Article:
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5 months after being struck by car, siblings are honored as Mary Bridge Children’s Patient Heroes

Eva and Jordan were struck by a car as it lost control and veered off the roadway near the shore.



By McKenna Ownby

It was a picturesque Fourth of July in the Pacific Northwest — sunny, warm and perfect for a day at the beach.

Curtis Groth was on his way to visit family near the Olympia waterfront with his two children, Eva, 4, and Jordan, 2. They planned to have a barbecue that day.

But in a matter of seconds, not long after they arrived, their holiday quickly turned into a tragedy. Eva and Jordan were struck by a car as it lost control and veered off the roadway near the shore. 

Curtis ran to pull his kids out of the way but couldn’t reach them in time. Both were pinned by the car’s passenger side tire.

People who saw the accident happen rushed to help Curtis lift the car off Eva and Jordan.

“Both of them were lifeless, but they were breathing,” Curtis says. “Eva started to come to first. I held her, then stood her up, and she ran over to my mom while I turned my attention to Jordan. It’s pretty amazing to think about how she was able to do that now, knowing that she had broken legs, a broken pelvis and broken ribs.”

Jordan remained unconscious with life-threatening injuries, including two collapsed lungs, broken ribs and a broken collarbone. Once paramedics arrived, he and his sister were both taken to a nearby hospital, then airlifted to Mary Bridge Children’s Hospital.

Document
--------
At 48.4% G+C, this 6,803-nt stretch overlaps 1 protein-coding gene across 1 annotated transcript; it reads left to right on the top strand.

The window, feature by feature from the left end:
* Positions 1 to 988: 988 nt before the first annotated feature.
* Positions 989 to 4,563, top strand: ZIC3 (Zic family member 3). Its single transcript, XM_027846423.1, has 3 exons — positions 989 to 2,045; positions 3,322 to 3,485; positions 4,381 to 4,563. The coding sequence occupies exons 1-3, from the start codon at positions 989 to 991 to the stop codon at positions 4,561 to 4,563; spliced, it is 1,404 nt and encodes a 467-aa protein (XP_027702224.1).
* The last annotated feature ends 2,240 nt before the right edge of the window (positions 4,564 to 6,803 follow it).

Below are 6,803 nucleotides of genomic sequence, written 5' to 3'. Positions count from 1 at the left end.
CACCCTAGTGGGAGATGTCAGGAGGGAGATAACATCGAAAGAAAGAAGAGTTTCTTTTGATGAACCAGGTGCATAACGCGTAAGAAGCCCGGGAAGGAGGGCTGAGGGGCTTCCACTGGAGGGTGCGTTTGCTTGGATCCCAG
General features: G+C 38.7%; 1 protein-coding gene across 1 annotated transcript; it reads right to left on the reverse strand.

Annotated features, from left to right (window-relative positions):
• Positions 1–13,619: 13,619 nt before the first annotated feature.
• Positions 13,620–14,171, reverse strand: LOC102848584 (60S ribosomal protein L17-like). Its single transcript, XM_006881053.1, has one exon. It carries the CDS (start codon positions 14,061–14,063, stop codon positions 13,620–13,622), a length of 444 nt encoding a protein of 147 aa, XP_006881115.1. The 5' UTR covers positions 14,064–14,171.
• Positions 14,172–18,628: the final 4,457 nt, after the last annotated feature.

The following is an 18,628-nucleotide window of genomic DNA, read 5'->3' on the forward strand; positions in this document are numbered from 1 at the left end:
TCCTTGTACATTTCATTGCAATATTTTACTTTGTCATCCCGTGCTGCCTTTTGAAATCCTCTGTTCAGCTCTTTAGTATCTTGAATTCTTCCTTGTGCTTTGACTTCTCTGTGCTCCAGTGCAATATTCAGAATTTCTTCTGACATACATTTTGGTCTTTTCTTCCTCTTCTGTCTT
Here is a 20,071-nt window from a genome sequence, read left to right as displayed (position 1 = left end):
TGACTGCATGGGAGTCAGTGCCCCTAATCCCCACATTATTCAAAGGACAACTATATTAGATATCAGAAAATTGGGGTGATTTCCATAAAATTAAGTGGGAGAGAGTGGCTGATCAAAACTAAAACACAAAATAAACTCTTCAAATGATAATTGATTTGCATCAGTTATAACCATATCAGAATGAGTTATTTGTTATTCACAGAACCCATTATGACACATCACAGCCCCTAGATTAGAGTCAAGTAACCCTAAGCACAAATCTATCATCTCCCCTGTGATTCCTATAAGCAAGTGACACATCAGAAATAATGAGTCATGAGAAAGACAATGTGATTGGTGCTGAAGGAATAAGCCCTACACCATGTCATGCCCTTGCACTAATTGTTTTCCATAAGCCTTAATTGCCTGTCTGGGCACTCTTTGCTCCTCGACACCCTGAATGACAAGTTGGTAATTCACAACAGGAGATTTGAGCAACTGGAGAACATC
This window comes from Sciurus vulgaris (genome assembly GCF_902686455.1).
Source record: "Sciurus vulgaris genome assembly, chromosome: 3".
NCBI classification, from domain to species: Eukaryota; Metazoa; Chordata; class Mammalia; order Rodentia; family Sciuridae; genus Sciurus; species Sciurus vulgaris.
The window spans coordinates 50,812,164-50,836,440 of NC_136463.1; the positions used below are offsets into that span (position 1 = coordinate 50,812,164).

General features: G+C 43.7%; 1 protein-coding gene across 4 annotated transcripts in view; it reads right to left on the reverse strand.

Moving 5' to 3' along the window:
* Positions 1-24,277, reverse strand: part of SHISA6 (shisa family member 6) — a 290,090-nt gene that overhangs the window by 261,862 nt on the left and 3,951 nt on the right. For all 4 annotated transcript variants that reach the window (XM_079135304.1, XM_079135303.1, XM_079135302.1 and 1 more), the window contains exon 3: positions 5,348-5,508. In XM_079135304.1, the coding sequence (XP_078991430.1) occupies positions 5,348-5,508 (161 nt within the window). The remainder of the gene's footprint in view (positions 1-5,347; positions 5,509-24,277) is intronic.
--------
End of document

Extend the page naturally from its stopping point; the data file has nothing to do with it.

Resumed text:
Mary Bridge Children’s serves as the state-designated Pediatric Level II Trauma Center for Southwestern Washington.

While Eva was stabilized and treated for her broken bones, Jordan was struggling to maintain oxygen levels and was rushed into surgery.

“The scariest part was waiting to hear about my son because we didn’t know what would happen,” Curtis explains. “Once he was in the care of Mary Bridge Children’s, he was sedated and we weren’t able to talk to him for about 10 days.”

Katelyn Krzmarzick was one of the nurses who provided around-the-clock care for Jordan while he was in the pediatric intensive care unit.

“I took care of Jordan for almost a week straight, from the time he first became stable until the time we were able to take out his breathing tube,” Krzmarzick says. “The first night I was with him, I remember being told that it was pretty touch and go for a while. His injuries certainly could have been fatal.”

Making it through those first few days without knowing whether their youngest child would be OK was excruciating. But Curtis and Dorizel, Jordan and Eva’s mother, knew that Jordan was in the best place he could be, and they felt a sense of comfort from everyone they spoke with. Aside from Jordan’s immediate care team, Curtis credits MultiCare’s chaplain services team for being a big part of his family’s support system.

The chaplain services department — which receives philanthropic support — allows all MultiCare hospitals to be staffed with chaplains who are available to patients and their families 24 hours a day.

“Spending time with them and having them talk us through things was great,” Curtis says. “Having that service available was really, really helpful.”

Eva and Jordan also benefited from spending time with Child Life Services, another donor-supported team that focuses on minimizing stress and anxiety for children while they receive medical care.